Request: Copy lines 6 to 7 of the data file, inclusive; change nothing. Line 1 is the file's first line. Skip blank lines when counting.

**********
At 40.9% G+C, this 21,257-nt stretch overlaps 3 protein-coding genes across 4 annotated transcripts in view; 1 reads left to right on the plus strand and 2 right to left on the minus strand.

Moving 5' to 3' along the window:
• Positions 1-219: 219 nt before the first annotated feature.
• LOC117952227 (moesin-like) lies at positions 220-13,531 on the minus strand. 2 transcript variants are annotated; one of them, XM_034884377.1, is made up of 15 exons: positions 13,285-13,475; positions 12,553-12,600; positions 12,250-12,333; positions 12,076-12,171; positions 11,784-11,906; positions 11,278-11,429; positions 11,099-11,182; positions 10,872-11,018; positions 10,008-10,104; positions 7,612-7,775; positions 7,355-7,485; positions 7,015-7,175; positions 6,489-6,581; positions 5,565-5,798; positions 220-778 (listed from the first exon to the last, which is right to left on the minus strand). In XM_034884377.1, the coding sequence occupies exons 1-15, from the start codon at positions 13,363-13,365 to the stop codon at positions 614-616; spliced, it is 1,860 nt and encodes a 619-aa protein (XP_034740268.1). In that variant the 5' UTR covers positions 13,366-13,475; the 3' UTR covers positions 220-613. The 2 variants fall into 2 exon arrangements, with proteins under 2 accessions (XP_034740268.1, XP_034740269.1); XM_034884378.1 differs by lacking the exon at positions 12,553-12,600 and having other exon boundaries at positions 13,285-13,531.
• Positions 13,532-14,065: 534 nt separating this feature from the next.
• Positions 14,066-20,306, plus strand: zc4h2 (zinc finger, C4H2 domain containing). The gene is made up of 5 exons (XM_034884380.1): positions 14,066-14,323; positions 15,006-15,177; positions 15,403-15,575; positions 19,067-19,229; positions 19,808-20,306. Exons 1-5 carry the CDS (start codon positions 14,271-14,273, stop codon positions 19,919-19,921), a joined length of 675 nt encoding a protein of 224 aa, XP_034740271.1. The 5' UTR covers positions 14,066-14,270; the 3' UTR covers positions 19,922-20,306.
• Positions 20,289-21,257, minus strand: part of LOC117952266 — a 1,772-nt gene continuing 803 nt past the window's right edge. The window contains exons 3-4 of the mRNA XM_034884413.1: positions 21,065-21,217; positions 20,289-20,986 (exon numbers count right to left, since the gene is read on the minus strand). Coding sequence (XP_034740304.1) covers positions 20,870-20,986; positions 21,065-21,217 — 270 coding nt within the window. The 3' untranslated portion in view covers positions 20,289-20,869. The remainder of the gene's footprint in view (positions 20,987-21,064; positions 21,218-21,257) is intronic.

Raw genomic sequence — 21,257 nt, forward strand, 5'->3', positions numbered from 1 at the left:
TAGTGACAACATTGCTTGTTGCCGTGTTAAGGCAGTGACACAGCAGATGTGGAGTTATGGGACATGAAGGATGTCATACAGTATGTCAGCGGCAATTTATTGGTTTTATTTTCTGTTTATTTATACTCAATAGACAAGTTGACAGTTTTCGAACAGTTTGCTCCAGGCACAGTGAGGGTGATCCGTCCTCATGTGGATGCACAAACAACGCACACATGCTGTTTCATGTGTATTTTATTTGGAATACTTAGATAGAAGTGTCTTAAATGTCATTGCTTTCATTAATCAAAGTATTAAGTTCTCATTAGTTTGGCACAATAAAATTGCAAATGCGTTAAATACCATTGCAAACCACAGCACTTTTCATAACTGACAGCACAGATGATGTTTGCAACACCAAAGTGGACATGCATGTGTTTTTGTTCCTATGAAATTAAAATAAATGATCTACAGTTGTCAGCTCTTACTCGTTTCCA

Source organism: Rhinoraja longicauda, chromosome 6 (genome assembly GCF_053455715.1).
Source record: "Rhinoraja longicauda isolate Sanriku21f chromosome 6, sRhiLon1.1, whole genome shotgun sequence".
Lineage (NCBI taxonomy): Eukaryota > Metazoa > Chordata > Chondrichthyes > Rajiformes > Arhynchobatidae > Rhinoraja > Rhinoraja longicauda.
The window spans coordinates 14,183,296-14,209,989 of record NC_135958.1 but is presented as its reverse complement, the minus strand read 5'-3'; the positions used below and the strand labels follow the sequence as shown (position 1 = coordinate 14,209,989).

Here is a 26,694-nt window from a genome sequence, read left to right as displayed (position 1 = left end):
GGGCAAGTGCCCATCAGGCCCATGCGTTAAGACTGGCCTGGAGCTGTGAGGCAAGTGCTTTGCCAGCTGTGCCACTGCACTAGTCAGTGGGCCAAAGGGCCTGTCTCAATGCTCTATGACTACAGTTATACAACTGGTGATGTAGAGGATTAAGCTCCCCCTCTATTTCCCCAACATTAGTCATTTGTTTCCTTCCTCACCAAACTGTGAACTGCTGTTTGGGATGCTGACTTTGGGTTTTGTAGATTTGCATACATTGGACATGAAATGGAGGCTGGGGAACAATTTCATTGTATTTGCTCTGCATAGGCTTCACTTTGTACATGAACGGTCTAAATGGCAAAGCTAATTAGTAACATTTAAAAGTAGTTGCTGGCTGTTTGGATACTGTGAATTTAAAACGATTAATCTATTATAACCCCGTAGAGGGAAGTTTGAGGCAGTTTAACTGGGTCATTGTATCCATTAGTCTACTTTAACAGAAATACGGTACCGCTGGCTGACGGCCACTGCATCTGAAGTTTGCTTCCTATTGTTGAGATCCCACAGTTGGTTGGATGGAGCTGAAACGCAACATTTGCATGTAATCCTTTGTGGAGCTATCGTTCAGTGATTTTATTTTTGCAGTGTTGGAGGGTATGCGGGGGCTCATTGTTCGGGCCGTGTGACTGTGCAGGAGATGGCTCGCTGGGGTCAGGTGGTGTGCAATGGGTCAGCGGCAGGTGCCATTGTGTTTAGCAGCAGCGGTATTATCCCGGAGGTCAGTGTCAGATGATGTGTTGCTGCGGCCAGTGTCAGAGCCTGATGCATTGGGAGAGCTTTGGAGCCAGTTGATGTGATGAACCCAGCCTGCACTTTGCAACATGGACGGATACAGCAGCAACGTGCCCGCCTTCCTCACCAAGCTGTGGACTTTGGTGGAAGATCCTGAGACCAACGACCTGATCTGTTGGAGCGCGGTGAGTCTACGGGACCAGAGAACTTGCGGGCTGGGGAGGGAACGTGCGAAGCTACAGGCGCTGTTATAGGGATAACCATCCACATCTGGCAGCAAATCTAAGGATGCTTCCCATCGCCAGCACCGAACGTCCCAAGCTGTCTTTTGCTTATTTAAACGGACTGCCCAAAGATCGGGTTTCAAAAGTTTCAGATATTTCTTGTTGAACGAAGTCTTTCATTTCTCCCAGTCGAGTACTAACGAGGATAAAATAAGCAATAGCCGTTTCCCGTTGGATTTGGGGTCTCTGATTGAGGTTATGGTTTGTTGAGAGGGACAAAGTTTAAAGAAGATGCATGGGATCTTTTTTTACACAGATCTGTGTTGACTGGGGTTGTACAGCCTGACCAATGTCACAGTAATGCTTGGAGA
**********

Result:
• Positions 14,066-20,306, plus strand: zc4h2 (zinc finger, C4H2 domain containing). The gene is made up of 5 exons (XM_034884380.1): positions 14,066-14,323; positions 15,006-15,177; positions 15,403-15,575; positions 19,067-19,229; positions 19,808-20,306. Exons 1-5 carry the CDS (start codon positions 14,271-14,273, stop codon positions 19,919-19,921), a joined length of 675 nt encoding a protein of 224 aa, XP_034740271.1. The 5' UTR covers positions 14,066-14,270; the 3' UTR covers positions 19,922-20,306.
• Positions 20,289-21,257, minus strand: part of LOC117952266 — a 1,772-nt gene continuing 803 nt past the window's right edge. The window contains exons 3-4 of the mRNA XM_034884413.1: positions 21,065-21,217; positions 20,289-20,986 (exon numbers count right to left, since the gene is read on the minus strand). Coding sequence (XP_034740304.1) covers positions 20,870-20,986; positions 21,065-21,217 — 270 coding nt within the window. The 3' untranslated portion in view covers positions 20,289-20,869. The remainder of the gene's footprint in view (positions 20,987-21,064; positions 21,218-21,257) is intronic.